Competition for the iPad?

After the iPad was released I was curious who would develop similar devices. After reading “Seven Alternatives to The iPad,” “Seven More iPad Alternatives” and “Slate Wars:15 Tablets That Could Rival Apple’s iPad” I thought I would share the highpoints of a few of the most promising tablets.

The first competitor that I noticed shortly after the iPad was released was the WePad developed in Germany. It has multitasking capability, Flash, SD card slot and a USB. The WiFi version with 16GB of memory will retail for approximately $657.33 (as compared with the 16GB iPad for $499) sometime after July. The fully-spec’d 32GB, 3G model that also includes GPS and a full HD 1080p display will cost $833.01.

Dell Mini 5 (Streak) is another tablet that includes a front-facing camera (for video chat), voice recognition, a speedy 1GHz Snapdragon CPU, and various color options, 5-megapixel camera with dual LED flash, second front-facing camera (648 by 480 pixels), SIM card and microSD card slots as well as a GPS.

Another tablet is the HP Slate. $549 for the 32GB model and $599 for the 64GB version. Both versions will have a five-hour battery, an SDHC slot, two camera, a USB port, a SIM card slot for the optional 3G modem, and a dock connector for power, audio, and HDMI out. Other comparisons between the HP Slate and the iPad are listed below.

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About Camille Dempsey, Ed.D.

Cultural Theorist - Educator - Educational Technologist - Media Strategist LinkedIn: www.linkedin.com/in/camilledempsey/ Twitter: https://twitter.com/jcdempsey3
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4 Responses to Competition for the iPad?

  1. Great post Camille! I think you’ve brought up an item we should think about. If we determine this summer that a “tablet” is the tool for an arts educator to have… then perhaps we need to consider which specific tablet it should be. While there may be some sense in sticking to the iPad because we’ll all have familiarity with it by then, and be more able to support inquiry with an iPad, the iPad may not be the best tool for everyone. Some of the tablets you researched have features I’d certainly like to have – eg, the USB port, the SD memory card slot, and even the ability to use a stylus.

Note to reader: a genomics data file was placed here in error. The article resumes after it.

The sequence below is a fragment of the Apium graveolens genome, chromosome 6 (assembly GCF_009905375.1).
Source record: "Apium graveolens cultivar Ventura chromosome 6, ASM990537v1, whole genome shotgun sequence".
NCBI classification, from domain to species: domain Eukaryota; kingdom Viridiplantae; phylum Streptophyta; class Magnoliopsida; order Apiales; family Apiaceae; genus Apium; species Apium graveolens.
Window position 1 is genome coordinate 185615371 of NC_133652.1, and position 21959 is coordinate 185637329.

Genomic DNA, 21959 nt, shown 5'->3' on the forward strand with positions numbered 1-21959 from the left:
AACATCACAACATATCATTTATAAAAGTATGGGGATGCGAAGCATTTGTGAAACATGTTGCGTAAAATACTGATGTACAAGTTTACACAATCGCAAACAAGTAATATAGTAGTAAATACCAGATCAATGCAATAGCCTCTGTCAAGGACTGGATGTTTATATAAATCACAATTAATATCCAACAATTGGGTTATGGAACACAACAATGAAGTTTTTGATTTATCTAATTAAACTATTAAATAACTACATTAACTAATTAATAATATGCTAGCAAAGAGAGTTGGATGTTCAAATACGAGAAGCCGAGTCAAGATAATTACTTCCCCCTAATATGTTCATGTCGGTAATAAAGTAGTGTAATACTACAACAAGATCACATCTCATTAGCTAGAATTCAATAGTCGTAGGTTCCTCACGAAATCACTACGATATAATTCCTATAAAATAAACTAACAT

It kind of makes me wonder how schools will respond – whether they’ll go with the iPad because of its popularity, or strike out with another tablet because of its features or cost. One thing seems certain to me – the iPad is creating a whole new way of looking at technology!

    • I would love to see some of the other tablets live…. One challenge would be that if teachers chose tablets other than the iPad (that we are all testing), the facilitators wouldn’t be able to support them in the other devices very well unless we tested them also…

      • I think this is an interesting idea. Why would we have to know another tablet to be able to support it? In a culture of inquiry is it more important to all have the same tools, or to have a culture where we are willing to help support one another? Don’t have an answer here – just more questions 😉

        In a related idea, I just watched a Joel Barker video from a few years back (it was kinda 90’s and dated looking, but the ideas were still incredibly useful for today) about innovation and diversity. He talked poetically about how diversity is what creates wealth – that when we are in homogeneous groups we eventually stop innovating – and that diverse groups are constantly creating the new ideas that create wealth. I think this relates to the idea that it would be challenging yet creative to allow everyone to pick the tablet that they are most interested in trying out. It would create some complexity, and surely some support challenges, but it would allow for innovation that couldn’t occur otherwise… just something else to think about!

  2. Just read a blog post at Mashable.com – a prediction that tablets will outsell netbooks, laptops and desktop units by 2012: http://mashable.com/2010/06/17/tablets-netbooks-projections/

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